By law, a residential property can not be put on the market until a sale contract has been drawn up. You have the right to examine the contract at any time once a property is on the market. If a particular property interests you, get a copy of the sale contract as soon as possible so you can ask your solicitor or conveyancer to review it. You should have this done before signing a sale contract.
EXCHANGING CONTRACTS AND PAYING A DEPOSIT
Exchanging sale contracts is the legal part of buying a home.
Before exchange, the agreement is usually just verbal and not binding.
Up until you exchange contracts either you or the vendor have the right to change your minds.
After you have discussed the contract with your solicitor or licensed conveyancer and all the proper inquiries have been made, and after all the financial arrangements are in place, you will be ready to exchange contracts. There will be two copies of the sale contract: one for you and one for the vendor.
You each sign one copy before they are swapped or ‘exchanged’. This can be done by hand or post and is usually arranged by your solicitor, conveyancer or the agent. If the agent is handling the exchange, you must expressly authorise them to do so.
At the time of the exchange you will be required to pay a deposit. While it is usual for a vendor to ask for a 10% deposit, any agreed amount of deposit is sufficient to make the contract binding on both parties. The amount must be agreed to by both parties and recorded on the contract. Following exchange, you have a financial interest in the property so it’s wise to consider getting it insured.
COOLING OFF PERIOD
When you buy a residential property in NSW there is a five business-day cooling-off period after you exchange sale contracts. During this period you have the option to get out of the contract as long as you give written notice. The cooling-off period starts as soon as you exchange and ends at 5pm on the fifth business day.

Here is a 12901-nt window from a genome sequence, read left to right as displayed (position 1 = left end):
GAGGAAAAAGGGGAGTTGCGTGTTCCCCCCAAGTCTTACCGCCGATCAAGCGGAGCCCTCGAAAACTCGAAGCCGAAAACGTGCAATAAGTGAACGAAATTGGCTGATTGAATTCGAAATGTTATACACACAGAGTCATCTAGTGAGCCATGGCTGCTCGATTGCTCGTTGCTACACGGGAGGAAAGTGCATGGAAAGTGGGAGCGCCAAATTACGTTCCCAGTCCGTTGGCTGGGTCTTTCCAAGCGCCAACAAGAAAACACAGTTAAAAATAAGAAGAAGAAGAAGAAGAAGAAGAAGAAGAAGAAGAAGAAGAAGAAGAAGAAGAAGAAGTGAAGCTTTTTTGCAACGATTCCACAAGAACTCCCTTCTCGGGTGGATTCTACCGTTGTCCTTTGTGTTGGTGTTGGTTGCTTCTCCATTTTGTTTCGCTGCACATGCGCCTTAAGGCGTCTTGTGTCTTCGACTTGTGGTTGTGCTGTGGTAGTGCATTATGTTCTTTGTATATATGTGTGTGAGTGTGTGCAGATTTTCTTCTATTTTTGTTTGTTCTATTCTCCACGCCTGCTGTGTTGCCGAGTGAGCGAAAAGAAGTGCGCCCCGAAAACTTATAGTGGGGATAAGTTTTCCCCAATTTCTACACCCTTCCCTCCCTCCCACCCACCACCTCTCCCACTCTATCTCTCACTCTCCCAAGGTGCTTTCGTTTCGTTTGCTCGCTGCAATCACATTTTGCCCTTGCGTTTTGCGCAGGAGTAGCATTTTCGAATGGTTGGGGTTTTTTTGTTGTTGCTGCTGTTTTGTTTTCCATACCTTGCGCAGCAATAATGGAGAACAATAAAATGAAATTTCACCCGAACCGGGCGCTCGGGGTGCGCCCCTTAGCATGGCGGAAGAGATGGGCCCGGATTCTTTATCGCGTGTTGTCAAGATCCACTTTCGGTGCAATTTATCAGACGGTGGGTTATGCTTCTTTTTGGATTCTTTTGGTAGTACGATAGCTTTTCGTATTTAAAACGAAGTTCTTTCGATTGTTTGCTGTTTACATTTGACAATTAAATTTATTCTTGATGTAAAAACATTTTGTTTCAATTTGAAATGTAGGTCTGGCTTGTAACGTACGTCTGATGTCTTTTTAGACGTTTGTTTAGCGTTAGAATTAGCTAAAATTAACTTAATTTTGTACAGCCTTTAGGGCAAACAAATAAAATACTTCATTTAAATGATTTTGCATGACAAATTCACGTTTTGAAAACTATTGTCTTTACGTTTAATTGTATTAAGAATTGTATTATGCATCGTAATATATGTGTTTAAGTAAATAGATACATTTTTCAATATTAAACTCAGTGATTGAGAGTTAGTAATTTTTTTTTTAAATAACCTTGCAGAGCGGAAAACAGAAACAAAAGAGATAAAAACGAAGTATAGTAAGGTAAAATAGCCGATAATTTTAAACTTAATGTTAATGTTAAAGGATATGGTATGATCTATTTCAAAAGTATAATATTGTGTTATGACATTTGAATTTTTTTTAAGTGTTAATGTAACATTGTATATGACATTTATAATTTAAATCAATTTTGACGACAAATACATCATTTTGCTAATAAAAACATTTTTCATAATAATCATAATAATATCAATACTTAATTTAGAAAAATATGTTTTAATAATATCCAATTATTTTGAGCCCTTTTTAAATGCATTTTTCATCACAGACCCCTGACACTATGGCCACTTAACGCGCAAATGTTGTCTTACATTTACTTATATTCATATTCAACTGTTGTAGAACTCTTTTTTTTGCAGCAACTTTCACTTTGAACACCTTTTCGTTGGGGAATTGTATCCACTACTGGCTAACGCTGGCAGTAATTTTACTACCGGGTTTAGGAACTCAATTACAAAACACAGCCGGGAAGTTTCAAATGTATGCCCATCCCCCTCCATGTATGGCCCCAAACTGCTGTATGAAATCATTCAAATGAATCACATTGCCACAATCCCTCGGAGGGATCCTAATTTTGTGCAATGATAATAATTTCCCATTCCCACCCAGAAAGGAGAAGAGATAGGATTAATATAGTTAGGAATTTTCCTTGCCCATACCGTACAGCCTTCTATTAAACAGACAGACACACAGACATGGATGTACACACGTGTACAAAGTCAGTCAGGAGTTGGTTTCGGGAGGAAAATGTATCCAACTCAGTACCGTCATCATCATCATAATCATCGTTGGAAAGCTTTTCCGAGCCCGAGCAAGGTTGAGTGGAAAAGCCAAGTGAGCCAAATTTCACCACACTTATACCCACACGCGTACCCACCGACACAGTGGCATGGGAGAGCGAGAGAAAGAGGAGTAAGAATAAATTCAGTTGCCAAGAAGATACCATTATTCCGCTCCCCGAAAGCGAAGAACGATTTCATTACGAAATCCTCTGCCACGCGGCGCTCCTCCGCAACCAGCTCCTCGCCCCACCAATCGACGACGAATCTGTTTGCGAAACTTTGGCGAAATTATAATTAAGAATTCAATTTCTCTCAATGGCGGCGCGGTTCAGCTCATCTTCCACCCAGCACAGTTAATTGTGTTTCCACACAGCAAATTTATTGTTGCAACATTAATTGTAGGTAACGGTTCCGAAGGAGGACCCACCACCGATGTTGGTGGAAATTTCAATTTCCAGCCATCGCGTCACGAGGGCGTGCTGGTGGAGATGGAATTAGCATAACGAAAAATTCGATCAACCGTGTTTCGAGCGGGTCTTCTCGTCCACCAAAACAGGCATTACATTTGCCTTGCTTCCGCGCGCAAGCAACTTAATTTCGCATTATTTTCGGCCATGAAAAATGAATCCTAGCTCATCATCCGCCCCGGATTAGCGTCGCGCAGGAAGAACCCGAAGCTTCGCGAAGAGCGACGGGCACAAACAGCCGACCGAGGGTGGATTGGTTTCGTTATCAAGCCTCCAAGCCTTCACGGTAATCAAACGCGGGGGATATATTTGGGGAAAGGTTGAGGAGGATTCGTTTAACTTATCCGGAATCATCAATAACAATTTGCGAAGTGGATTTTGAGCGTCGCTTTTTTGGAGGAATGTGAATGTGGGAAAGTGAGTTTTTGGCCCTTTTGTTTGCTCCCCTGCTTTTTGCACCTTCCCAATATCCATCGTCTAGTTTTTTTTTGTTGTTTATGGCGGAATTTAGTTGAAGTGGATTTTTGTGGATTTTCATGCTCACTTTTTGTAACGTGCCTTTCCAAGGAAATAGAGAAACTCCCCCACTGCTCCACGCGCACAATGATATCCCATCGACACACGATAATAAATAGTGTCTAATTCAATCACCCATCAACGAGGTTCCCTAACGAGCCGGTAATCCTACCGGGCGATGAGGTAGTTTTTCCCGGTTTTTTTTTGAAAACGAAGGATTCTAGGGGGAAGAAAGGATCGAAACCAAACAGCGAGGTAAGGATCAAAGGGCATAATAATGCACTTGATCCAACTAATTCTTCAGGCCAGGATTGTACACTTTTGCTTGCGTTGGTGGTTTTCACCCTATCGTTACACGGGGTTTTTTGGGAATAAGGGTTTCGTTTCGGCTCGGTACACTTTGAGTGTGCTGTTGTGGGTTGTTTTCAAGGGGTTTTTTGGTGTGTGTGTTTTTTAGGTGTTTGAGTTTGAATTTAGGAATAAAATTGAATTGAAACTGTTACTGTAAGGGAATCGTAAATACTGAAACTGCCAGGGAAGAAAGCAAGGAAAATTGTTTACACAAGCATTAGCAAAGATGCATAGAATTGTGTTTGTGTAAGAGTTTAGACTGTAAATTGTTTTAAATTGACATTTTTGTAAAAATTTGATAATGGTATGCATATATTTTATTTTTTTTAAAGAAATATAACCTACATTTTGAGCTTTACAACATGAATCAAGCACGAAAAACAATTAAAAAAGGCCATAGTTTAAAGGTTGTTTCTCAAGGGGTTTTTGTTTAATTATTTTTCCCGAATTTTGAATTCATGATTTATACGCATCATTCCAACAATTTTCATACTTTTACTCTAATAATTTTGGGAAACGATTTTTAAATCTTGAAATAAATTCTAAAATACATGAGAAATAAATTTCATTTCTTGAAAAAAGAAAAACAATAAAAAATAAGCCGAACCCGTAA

A cooling-off period does not apply if you buy a property at auction or exchange contracts on the same day as the auction after it is passed in.
You can waive the cooling-off period by giving the seller a ‘66W certificate’. This is a certificate that complies with Section 66W of the Conveyancing Act 1919. The certificate needs to be signed by your solicitor or conveyancer.
If you use your cooling-off rights and withdraw from the contract during the five business-day period, you will have to pay the seller 0.25% of the purchase price. This works out to be $250 for every $100,000.
Sometimes, there are more buyers looking for homes than there are properties on the market. This is called a sellers’ market. In this case, you may want to organise a quick contract exchange. This way you can reduce the possibility of someone beating your offer and get your building and pest inspections done during the cooling-off period. You will still be able to back out if there is a problem. However, it is important to have the contract checked by your solicitor or conveyancer before you sign it.
It is possible to waive, reduce or extend the cooling-off period with the consent of the seller. If your solicitor or conveyancer has examined certificates from the appropriate authorities, a pest and building inspection has been done and your finance has been approved, then deciding to waive the cooling-off period could make your offer more attractive to the seller.